Covid is now LESS deadly than the flu, scientists say

Covid is now less deadly than the flu in England thanks to Omicron’s milder nature and sky-high immunity rates, MailOnline analysis suggests.

Government figures indicate the virus had a mortality rate of around 0.2 per cent before the ultra-transmissible strain erupted onto the scene. But this has since plunged seven-fold to as little as 0.03 per cent, meaning it kills effectively just one in every 3,300 people who get infected.

For comparison, seasonal influenza’s infection-fatality rate (IFR) sits between 0.01 and 0.05 per cent, suggesting that the two viruses now pose a similar threat.

Professor Paul Hunter, an infectious diseases expert from the University of East Anglia, told MailOnline it meant that Covid could actually be even less deadly than the flu. Although, he warned another variant could reverse the progress.

Infections have been on the rise in the UK for a week straight, with the country now averaging 50,000 cases per day compared to around 35,000 on Freedom Day in late February. Hospitalizations have also been rising and in the South West of England have now eclipsed levels at the height of the Omicron wave.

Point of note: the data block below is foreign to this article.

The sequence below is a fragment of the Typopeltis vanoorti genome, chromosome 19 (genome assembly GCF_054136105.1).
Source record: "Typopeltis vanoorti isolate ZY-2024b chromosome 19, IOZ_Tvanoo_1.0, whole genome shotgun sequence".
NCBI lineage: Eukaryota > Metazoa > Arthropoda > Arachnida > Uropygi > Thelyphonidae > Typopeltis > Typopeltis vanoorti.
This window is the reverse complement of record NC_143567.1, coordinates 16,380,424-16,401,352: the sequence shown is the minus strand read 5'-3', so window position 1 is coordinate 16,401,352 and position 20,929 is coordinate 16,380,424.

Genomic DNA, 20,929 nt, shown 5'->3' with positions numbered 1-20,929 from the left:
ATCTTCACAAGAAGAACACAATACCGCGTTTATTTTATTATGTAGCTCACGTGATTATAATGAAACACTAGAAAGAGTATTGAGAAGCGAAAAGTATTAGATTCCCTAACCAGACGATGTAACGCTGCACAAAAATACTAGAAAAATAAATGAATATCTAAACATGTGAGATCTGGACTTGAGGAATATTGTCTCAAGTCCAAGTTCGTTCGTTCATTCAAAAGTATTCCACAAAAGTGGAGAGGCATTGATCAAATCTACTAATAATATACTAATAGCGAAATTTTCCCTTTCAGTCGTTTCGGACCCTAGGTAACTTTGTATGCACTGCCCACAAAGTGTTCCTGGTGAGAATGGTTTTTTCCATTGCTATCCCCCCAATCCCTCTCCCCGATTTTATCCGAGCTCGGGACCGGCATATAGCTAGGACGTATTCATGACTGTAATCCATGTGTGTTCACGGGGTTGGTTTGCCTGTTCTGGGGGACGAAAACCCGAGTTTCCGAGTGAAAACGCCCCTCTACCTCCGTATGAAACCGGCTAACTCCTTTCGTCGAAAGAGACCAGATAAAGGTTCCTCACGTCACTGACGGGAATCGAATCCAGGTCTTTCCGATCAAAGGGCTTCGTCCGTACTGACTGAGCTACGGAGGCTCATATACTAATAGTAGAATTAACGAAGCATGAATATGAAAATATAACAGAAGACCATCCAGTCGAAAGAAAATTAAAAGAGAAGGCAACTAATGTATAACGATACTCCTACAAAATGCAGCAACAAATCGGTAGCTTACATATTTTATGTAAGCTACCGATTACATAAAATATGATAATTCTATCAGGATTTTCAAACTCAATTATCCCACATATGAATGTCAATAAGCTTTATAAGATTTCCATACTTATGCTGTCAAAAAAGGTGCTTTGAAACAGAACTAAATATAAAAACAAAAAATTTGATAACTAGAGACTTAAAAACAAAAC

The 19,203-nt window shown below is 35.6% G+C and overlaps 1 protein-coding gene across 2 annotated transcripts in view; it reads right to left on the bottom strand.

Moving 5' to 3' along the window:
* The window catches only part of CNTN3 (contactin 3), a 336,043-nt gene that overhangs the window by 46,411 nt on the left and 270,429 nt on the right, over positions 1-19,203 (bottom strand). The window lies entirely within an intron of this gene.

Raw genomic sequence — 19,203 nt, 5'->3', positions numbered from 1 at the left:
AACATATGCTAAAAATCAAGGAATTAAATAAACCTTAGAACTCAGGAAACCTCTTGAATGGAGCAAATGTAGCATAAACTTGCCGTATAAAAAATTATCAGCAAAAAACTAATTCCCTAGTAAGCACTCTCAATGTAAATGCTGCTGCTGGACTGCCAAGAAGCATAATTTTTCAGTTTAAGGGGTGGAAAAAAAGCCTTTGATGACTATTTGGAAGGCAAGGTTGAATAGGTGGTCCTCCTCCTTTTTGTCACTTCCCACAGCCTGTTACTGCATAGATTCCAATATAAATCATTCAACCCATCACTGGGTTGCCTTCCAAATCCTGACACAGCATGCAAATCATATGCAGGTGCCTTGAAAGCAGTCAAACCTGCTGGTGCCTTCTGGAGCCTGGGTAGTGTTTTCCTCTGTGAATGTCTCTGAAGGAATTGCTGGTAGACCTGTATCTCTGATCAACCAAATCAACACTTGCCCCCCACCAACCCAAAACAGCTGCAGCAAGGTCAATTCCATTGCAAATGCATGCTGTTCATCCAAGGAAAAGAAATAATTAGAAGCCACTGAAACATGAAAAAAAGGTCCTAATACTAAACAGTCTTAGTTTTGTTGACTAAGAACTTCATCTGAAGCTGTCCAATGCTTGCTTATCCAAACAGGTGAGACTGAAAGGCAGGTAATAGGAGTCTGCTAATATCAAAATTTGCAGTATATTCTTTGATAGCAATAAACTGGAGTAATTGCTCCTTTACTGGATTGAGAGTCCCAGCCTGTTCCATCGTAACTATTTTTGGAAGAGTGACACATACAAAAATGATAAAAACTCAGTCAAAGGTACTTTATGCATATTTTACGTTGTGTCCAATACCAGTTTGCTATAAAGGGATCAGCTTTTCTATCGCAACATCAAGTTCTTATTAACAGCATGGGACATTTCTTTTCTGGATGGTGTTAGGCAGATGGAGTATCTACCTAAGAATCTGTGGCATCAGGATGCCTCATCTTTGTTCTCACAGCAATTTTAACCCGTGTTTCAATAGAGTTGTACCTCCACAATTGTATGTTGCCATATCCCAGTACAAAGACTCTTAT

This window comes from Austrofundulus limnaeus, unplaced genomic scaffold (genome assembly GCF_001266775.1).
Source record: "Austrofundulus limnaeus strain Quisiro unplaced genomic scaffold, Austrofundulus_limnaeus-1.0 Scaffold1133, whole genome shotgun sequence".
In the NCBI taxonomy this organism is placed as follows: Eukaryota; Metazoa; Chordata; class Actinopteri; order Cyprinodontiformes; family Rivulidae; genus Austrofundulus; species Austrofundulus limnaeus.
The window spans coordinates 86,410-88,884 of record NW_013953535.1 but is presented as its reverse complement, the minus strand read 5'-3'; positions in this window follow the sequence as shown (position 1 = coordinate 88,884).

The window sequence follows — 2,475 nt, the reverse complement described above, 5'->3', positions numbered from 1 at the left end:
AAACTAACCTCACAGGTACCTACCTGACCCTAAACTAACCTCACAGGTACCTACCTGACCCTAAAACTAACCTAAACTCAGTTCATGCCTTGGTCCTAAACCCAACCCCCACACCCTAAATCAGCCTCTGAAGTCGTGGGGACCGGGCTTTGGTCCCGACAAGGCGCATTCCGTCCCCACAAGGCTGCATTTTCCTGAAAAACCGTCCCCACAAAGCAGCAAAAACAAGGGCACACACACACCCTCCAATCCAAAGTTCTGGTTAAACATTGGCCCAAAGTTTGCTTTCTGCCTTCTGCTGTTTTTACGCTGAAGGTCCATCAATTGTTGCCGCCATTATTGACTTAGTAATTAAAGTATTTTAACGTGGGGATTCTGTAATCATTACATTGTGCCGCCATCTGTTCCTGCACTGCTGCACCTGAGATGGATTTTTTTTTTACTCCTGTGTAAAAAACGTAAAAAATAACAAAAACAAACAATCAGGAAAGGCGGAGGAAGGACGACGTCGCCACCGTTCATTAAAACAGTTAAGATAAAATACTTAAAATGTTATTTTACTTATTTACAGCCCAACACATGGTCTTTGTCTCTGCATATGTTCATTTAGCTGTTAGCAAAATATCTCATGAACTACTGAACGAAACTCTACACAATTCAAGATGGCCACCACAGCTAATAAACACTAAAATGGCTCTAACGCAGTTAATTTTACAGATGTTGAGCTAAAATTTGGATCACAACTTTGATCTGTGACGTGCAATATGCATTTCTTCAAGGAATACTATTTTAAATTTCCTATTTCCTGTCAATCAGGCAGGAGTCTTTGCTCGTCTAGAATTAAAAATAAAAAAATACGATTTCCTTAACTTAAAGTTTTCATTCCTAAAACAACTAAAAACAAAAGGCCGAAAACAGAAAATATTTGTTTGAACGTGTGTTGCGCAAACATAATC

Ministers are understood to not yet be concerned by the spike, given that two-thirds of over-12s have already had their booster vaccine. Fourth jabs are set to be rolled out to over-75s, care home residents and people with weakened immune systems – who are most vulnerable to the virus – later this month.

Professor Robert Dingwall, a former SAGE adviser and sociologist at Nottingham Trent University, said the UK was now seeing a ‘transition’ to a world where Covid was just one more respiratory disease.

The above graph shows the infection fatality rate for Covid in England (red line). Since Omicron became dominant in the UK it has dropped dramatically and is now around the same level as flu (blue area). Scientists today said it was certainly possible that Covid is now as deadly as flu. But they warned future variants could change the calculation

Even though NHS Covid admissions shot up to around 2,500 per day at the height of the wave, a large proportion were ‘incidental’ cases. Intensive care rates barely budged and fatalities stayed way below levels seen during bad flu winters.

Scientists have credited the build-up of immunity after repeated waves of the virus, the vaccine rollout and the fact Omicron is inherently milder than older forms of the virus.